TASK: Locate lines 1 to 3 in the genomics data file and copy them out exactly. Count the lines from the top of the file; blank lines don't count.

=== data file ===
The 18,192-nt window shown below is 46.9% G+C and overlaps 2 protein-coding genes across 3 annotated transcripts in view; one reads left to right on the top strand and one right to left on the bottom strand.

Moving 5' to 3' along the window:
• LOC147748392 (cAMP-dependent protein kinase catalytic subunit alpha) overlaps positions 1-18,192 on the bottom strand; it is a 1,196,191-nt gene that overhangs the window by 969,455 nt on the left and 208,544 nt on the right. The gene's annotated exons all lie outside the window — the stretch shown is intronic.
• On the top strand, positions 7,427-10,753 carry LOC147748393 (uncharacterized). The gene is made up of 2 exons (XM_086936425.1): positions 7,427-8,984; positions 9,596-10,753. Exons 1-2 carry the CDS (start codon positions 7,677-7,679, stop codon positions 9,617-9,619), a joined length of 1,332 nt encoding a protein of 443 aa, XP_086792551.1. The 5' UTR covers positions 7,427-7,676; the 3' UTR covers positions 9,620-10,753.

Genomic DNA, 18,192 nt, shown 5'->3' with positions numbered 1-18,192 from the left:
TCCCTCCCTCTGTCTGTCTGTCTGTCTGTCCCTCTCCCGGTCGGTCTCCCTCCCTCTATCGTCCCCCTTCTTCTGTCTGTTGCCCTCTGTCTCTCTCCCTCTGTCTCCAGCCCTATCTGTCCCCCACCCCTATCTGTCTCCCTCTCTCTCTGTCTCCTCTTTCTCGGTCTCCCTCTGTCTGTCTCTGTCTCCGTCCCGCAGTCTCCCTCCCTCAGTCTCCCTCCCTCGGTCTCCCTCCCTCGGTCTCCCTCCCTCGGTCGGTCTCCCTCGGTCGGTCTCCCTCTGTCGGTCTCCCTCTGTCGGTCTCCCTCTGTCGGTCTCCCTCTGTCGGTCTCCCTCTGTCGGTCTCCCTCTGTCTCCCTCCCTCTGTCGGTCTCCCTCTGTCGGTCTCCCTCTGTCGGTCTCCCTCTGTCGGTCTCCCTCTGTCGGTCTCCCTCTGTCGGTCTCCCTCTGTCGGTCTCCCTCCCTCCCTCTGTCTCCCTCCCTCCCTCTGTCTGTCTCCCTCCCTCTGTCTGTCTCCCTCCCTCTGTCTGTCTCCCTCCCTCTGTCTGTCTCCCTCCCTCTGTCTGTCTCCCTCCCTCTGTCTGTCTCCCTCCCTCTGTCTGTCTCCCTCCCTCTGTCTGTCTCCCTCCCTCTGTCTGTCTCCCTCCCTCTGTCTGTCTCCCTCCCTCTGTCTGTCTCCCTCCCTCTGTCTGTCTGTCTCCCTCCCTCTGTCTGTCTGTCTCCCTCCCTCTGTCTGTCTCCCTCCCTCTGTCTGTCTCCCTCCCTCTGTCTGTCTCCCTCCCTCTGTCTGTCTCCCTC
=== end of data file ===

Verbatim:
The 18,192-nt window shown below is 46.9% G+C and overlaps 2 protein-coding genes across 3 annotated transcripts in view; one reads left to right on the top strand and one right to left on the bottom strand.

Moving 5' to 3' along the window:
• LOC147748392 (cAMP-dependent protein kinase catalytic subunit alpha) overlaps positions 1-18,192 on the bottom strand; it is a 1,196,191-nt gene that overhangs the window by 969,455 nt on the left and 208,544 nt on the right. The gene's annotated exons all lie outside the window — the stretch shown is intronic.